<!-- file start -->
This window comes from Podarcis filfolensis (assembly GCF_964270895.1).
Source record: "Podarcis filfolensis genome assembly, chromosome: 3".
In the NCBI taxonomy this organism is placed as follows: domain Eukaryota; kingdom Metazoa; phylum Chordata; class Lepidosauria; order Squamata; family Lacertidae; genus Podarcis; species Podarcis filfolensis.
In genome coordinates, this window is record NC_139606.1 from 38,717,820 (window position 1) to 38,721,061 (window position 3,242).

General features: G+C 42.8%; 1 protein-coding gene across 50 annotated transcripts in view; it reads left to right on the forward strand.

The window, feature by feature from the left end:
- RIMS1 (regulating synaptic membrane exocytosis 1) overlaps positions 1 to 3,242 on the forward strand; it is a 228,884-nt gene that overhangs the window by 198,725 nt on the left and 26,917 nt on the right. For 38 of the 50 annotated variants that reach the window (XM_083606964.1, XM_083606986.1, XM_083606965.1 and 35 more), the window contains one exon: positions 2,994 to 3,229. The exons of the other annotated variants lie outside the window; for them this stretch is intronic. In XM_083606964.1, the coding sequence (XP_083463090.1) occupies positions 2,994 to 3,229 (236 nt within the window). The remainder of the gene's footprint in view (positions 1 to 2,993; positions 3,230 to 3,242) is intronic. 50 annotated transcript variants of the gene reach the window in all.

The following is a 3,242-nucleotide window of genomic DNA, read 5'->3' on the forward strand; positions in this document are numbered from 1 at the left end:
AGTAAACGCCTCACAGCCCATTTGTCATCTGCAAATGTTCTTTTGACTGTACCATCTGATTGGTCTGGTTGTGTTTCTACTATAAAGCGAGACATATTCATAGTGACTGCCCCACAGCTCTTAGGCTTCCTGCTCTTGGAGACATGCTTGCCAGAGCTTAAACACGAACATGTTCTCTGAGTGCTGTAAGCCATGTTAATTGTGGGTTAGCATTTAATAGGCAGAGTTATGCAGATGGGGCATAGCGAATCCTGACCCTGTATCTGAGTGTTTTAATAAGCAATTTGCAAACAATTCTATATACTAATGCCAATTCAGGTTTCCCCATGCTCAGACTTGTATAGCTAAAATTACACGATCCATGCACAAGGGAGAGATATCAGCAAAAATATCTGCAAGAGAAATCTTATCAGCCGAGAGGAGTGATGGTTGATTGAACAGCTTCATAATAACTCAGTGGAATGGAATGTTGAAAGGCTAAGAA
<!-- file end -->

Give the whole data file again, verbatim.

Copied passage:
This window comes from Podarcis filfolensis (assembly GCF_964270895.1).
Source record: "Podarcis filfolensis genome assembly, chromosome: 3".
In the NCBI taxonomy this organism is placed as follows: domain Eukaryota; kingdom Metazoa; phylum Chordata; class Lepidosauria; order Squamata; family Lacertidae; genus Podarcis; species Podarcis filfolensis.
In genome coordinates, this window is record NC_139606.1 from 38,717,820 (window position 1) to 38,721,061 (window position 3,242).

General features: G+C 42.8%; 1 protein-coding gene across 50 annotated transcripts in view; it reads left to right on the forward strand.

The window, feature by feature from the left end:
- RIMS1 (regulating synaptic membrane exocytosis 1) overlaps positions 1 to 3,242 on the forward strand; it is a 228,884-nt gene that overhangs the window by 198,725 nt on the left and 26,917 nt on the right. For 38 of the 50 annotated variants that reach the window (XM_083606964.1, XM_083606986.1, XM_083606965.1 and 35 more), the window contains one exon: positions 2,994 to 3,229. The exons of the other annotated variants lie outside the window; for them this stretch is intronic. In XM_083606964.1, the coding sequence (XP_083463090.1) occupies positions 2,994 to 3,229 (236 nt within the window). The remainder of the gene's footprint in view (positions 1 to 2,993; positions 3,230 to 3,242) is intronic. 50 annotated transcript variants of the gene reach the window in all.

The following is a 3,242-nucleotide window of genomic DNA, read 5'->3' on the forward strand; positions in this document are numbered from 1 at the left end:
AGTAAACGCCTCACAGCCCATTTGTCATCTGCAAATGTTCTTTTGACTGTACCATCTGATTGGTCTGGTTGTGTTTCTACTATAAAGCGAGACATATTCATAGTGACTGCCCCACAGCTCTTAGGCTTCCTGCTCTTGGAGACATGCTTGCCAGAGCTTAAACACGAACATGTTCTCTGAGTGCTGTAAGCCATGTTAATTGTGGGTTAGCATTTAATAGGCAGAGTTATGCAGATGGGGCATAGCGAATCCTGACCCTGTATCTGAGTGTTTTAATAAGCAATTTGCAAACAATTCTATATACTAATGCCAATTCAGGTTTCCCCATGCTCAGACTTGTATAGCTAAAATTACACGATCCATGCACAAGGGAGAGATATCAGCAAAAATATCTGCAAGAGAAATCTTATCAGCCGAGAGGAGTGATGGTTGATTGAACAGCTTCATAATAACTCAGTGGAATGGAATGTTGAAAGGCTAAGAA